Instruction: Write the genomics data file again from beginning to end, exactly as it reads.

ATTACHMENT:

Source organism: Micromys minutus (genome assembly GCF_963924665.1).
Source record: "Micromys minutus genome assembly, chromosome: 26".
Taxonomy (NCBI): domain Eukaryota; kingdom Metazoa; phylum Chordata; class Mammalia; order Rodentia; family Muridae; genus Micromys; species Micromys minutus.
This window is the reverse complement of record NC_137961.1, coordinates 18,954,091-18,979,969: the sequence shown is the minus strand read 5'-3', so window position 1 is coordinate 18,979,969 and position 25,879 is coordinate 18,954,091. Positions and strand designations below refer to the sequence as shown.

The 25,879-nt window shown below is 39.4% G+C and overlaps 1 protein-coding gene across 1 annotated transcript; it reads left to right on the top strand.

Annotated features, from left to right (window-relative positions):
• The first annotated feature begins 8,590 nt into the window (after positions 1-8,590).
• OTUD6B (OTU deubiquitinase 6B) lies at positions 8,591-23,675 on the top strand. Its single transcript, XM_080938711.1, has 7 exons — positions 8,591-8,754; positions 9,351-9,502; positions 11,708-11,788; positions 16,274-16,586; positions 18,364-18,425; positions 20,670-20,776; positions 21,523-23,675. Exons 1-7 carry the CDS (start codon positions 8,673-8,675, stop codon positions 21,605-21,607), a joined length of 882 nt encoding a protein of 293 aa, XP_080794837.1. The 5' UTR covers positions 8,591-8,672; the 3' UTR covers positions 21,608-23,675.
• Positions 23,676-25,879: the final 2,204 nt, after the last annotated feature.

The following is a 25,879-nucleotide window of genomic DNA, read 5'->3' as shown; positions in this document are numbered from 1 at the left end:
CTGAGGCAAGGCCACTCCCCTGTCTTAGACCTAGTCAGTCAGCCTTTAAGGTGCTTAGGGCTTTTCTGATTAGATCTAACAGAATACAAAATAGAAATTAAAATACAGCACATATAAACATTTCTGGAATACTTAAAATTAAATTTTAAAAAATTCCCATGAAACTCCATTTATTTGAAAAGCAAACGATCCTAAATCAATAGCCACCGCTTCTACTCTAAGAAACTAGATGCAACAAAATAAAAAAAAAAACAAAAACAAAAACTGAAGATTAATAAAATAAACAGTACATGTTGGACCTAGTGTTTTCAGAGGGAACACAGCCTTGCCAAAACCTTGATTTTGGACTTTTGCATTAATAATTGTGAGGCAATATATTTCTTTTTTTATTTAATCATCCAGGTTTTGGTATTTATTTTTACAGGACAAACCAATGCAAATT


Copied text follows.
Source organism: Micromys minutus (genome assembly GCF_963924665.1).
Source record: "Micromys minutus genome assembly, chromosome: 26".
Taxonomy (NCBI): domain Eukaryota; kingdom Metazoa; phylum Chordata; class Mammalia; order Rodentia; family Muridae; genus Micromys; species Micromys minutus.
This window is the reverse complement of record NC_137961.1, coordinates 18,954,091-18,979,969: the sequence shown is the minus strand read 5'-3', so window position 1 is coordinate 18,979,969 and position 25,879 is coordinate 18,954,091. Positions and strand designations below refer to the sequence as shown.

The 25,879-nt window shown below is 39.4% G+C and overlaps 1 protein-coding gene across 1 annotated transcript; it reads left to right on the top strand.

Annotated features, from left to right (window-relative positions):
• The first annotated feature begins 8,590 nt into the window (after positions 1-8,590).
• OTUD6B (OTU deubiquitinase 6B) lies at positions 8,591-23,675 on the top strand. Its single transcript, XM_080938711.1, has 7 exons — positions 8,591-8,754; positions 9,351-9,502; positions 11,708-11,788; positions 16,274-16,586; positions 18,364-18,425; positions 20,670-20,776; positions 21,523-23,675. Exons 1-7 carry the CDS (start codon positions 8,673-8,675, stop codon positions 21,605-21,607), a joined length of 882 nt encoding a protein of 293 aa, XP_080794837.1. The 5' UTR covers positions 8,591-8,672; the 3' UTR covers positions 21,608-23,675.
• Positions 23,676-25,879: the final 2,204 nt, after the last annotated feature.

The following is a 25,879-nucleotide window of genomic DNA, read 5'->3' as shown; positions in this document are numbered from 1 at the left end:
CTGAGGCAAGGCCACTCCCCTGTCTTAGACCTAGTCAGTCAGCCTTTAAGGTGCTTAGGGCTTTTCTGATTAGATCTAACAGAATACAAAATAGAAATTAAAATACAGCACATATAAACATTTCTGGAATACTTAAAATTAAATTTTAAAAAATTCCCATGAAACTCCATTTATTTGAAAAGCAAACGATCCTAAATCAATAGCCACCGCTTCTACTCTAAGAAACTAGATGCAACAAAATAAAAAAAAAAACAAAAACAAAAACTGAAGATTAATAAAATAAACAGTACATGTTGGACCTAGTGTTTTCAGAGGGAACACAGCCTTGCCAAAACCTTGATTTTGGACTTTTGCATTAATAATTGTGAGGCAATATATTTCTTTTTTTATTTAATCATCCAGGTTTTGGTATTTATTTTTACAGGACAAACCAATGCAAATT